There are important issues that we ought to be thrashing out in the run-up to the next Congressional and presidential elections.
These include immigration policy in general and whether we ought to switch from a lottery-based and chain migration system to one based on merit, and what we ought to do with the many millions of persons in the country illegally.
Equally important is whether we should continue to reduce regulation and lower taxes, as Republicans desire, or whether we should increase taxes on the wealthy and implement the climate-change influenced “Green New Deal” or the reparations policies advanced by Democrats.
Our parties are also fundamentally divided over questions about interpretation of the Constitution and the rule of law, with Democrats still committed to the view that judges should refashion the Constitution to meet “evolving standards of decency” and Republicans equally committed to Constitutional interpretation according to the framers’ original understanding of that document.
Instead of addressing these important matters, however, it is likely Americans and Congresspersons will be distracted by a continuing ad hominem attack on the character of the President and his and his family’s finances. These have little or nothing to do with the national interest, but, for some reason, the Democrats love to adhere to a political playbook of attempted personal destruction.
The latest absurdity was ex-Trump lawyer Michael Cohen’s appearance before the House of Representatives Oversight and Reform Committee. It was difficult to understand just what oversight or reform could be advanced by hearing from a lawyer egregiously breaching lawyer/client privilege, a man already convicted of lying to Congress and about to enter federal prison.
Republican members of the Committee pointed this out, especially the ranking member, Jim Jordan of Ohio, who began his first statement by suggesting that the hearing was cooked up by Cohen’s lawyer, Hillary Clinton consigliere Lanny Davis, as a means of politically damaging Mrs. Clinton’s nemesis, the man to whom she lost the presidential election.
When all was said and done there was relatively little damage done to the president, since Cohen was not able to furnish any proof of Russian collusion with the Trump campaign, nor was he able to confirm the salacious details of the Clinton-campaign funded dossier prepared by former British intelligence agent Christopher Steele, which accused Donald Trump of cavorting in Moscow with prostitutes in 2013. If anything, Cohen effectively eviscerated the Russian collusion canard by emphatically denying the Steele dossier’s assertion that he was ever in Prague, so that he never met there with Eastern Bloc miscreants on Mr. Trump’s behalf.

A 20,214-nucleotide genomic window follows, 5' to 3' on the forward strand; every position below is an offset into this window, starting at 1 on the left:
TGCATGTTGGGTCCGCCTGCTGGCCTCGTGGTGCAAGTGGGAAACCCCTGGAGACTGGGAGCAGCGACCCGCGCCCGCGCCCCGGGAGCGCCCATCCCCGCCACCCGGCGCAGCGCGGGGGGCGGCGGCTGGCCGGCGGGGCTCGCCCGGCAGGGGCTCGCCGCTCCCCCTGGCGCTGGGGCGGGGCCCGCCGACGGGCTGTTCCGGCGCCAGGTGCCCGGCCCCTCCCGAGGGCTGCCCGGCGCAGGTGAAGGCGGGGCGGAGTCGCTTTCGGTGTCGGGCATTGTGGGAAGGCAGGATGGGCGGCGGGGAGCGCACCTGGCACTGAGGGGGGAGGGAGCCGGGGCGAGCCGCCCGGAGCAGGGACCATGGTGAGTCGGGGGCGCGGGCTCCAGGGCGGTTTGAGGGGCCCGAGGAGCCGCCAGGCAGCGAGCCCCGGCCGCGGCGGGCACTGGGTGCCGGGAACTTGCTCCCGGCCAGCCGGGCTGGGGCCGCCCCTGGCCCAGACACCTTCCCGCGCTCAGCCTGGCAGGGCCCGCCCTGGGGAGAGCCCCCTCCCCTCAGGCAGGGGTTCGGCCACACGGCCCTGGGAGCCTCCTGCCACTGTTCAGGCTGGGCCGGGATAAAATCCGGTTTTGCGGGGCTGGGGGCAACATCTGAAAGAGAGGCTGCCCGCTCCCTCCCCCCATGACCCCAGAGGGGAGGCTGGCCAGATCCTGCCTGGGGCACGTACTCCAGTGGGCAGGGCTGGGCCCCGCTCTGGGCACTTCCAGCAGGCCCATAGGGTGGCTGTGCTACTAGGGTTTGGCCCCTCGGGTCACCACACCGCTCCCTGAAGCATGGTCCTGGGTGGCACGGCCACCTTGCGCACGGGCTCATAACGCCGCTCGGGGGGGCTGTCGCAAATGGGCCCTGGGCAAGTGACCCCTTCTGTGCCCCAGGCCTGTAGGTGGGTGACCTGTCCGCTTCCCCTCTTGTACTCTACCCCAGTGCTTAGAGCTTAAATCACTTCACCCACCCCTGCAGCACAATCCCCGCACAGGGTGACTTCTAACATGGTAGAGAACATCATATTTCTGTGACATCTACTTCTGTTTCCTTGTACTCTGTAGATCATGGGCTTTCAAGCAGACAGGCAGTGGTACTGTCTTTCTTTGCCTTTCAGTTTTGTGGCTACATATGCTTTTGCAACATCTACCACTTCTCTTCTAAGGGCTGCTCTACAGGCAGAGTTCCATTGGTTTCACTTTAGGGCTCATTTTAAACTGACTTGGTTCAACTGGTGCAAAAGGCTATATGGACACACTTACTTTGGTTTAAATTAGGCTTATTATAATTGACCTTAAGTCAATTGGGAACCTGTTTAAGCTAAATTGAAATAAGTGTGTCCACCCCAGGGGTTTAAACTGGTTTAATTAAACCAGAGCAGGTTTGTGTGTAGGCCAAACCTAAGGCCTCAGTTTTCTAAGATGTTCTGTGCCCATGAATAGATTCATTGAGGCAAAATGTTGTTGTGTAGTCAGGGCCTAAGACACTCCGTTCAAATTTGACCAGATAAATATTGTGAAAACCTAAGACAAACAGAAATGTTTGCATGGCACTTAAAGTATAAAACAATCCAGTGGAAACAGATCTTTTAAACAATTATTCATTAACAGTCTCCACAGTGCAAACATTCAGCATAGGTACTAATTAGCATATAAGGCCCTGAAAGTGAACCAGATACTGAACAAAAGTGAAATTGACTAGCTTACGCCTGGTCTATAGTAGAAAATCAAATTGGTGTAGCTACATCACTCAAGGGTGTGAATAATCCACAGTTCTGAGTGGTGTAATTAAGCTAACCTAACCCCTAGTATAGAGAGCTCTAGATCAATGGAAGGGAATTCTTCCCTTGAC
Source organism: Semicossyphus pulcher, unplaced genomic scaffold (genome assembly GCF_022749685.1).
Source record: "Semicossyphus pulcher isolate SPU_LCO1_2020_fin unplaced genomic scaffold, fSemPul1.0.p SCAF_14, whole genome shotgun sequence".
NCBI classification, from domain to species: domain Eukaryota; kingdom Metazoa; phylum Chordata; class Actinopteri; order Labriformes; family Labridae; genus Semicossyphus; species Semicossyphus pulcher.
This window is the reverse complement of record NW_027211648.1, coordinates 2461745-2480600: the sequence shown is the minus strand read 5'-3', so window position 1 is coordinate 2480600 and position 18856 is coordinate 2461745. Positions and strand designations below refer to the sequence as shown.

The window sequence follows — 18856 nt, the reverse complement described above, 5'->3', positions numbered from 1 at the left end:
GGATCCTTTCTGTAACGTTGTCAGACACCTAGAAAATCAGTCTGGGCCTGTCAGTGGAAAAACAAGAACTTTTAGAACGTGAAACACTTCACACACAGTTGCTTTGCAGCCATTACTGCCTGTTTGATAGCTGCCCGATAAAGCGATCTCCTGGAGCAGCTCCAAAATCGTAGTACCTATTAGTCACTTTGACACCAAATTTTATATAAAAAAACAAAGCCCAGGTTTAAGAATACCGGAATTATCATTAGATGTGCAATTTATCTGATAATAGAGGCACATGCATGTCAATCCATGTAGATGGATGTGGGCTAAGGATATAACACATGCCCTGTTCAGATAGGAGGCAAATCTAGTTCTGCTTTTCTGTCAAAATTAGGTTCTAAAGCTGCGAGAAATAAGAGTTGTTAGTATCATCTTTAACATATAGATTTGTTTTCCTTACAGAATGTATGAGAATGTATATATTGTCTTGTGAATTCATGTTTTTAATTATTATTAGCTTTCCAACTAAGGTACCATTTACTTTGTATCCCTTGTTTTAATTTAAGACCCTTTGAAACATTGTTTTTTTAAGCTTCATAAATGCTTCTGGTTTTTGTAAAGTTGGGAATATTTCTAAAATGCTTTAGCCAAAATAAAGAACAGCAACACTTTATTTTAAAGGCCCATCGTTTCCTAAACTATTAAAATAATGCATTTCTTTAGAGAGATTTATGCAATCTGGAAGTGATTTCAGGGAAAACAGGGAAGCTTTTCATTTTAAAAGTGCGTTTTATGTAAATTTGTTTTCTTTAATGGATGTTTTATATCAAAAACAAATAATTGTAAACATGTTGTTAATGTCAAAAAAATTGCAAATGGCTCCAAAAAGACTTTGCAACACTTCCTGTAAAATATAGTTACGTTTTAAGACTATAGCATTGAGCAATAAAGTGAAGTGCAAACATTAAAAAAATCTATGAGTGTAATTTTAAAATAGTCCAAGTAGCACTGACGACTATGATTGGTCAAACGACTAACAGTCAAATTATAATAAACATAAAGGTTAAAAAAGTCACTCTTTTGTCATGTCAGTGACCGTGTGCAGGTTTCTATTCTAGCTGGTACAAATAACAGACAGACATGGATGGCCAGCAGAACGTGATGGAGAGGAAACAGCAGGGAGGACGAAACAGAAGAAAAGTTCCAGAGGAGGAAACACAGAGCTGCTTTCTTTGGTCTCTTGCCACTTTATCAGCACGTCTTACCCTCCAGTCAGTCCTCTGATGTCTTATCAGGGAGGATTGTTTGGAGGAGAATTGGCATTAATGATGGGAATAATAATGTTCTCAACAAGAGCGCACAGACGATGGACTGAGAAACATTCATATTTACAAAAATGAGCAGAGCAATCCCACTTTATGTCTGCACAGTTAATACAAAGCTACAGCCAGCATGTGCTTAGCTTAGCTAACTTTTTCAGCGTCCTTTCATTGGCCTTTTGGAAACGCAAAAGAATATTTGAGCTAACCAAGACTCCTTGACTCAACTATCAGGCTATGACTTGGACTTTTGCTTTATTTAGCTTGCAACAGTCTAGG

It would appear that Mr. Cohen’s task, most likely scripted by Mr. Davis, was simply to engage in character assassination of the president. Thus, his accusation that Mr. Trump, for whom Mr. Cohen had presumably happily worked for many years, was “a racist,” “a cheat,” and “a con man.” As a convicted perjurer, Mr. Cohen’s assertions were anything but convincing to the Republicans, and the racist charge in particular was quite effectively rebutted by Lynn Patton, an African American Trump administration official who was invited to the hearing by North Carolina Republican Congressman Mark Meadows.
One of the strangest moments of the hearing, in fact, occurred when Michigan Democratic Congresswoman Rashida Tlaib accused Meadows of racist behavior, and Meadows was defended by the African-American chairman of the Committee Elijah Cummings. Congresswoman Tlaib apologized to Meadows, and they reportedly shared a hug on the House floor the next day.
This certainly suggests that the hearing was pretty purely an exercise in posturing, as does the remarkable text (drafted by Lanny Davis?) Cohen gave as his opening testimony. Of himself, Mr. Cohen stated, “I have lied, but I am not a liar. I have done bad things, but I am not a bad man.”
But of Mr. Trump, Mr. Cohen testified, “He is capable of behaving kindly, but he is not kind. He is capable of committing acts of generosity, but he is not generous. He is capable of being loyal, but he is fundamentally disloyal.” Cohen and Davis are both lawyers, and one or the other of them is certainly a master at exhibiting the lawyers’ storied art of pettifoggery. After all, a liar is one who lies, a bad man does bad things, one who behaves kindly is kind, one who performs generous acts is, by definition, generous, and how exactly can one be capable of being loyal if one is fundamentally disloyal?
Donald Trump is a former reality TV star, and one of the familiar notions regarding reality TV is that it is actually fakery. It was Mr. Trump’s opponents, however, who, at Mr. Cohen’s hearing, simply seemed to be reiterating talking points, and dabbling in irrelevance and unreality.
Stephen B. Presser is the Raoul Berger Professor of Legal History Emeritus at Northwestern’s Pritzker School of Law, the Legal Affairs Editor of Chronicles: A Magazine of American Culture, and a contributor to The University Bookman. He graduated from Harvard College and Harvard Law School, and has taught at Rutgers University, the University of Virginia, and University College, London. He has often testified on constitutional issues before committees of the United States Congress, and is the author of "Recapturing the Constitution: Race, Religion, and Abortion Reconsidered" (Regnery, 1994) and "Law Professsors: Three Centuries of Shaping American Law" (West Academic, 2017). Presser was recently appointed as a Visiting Scholar in Conservative Thought and Policy at the University of Colorado's Boulder Campus for 2018-2019. To read more of his reports — Click Here Now.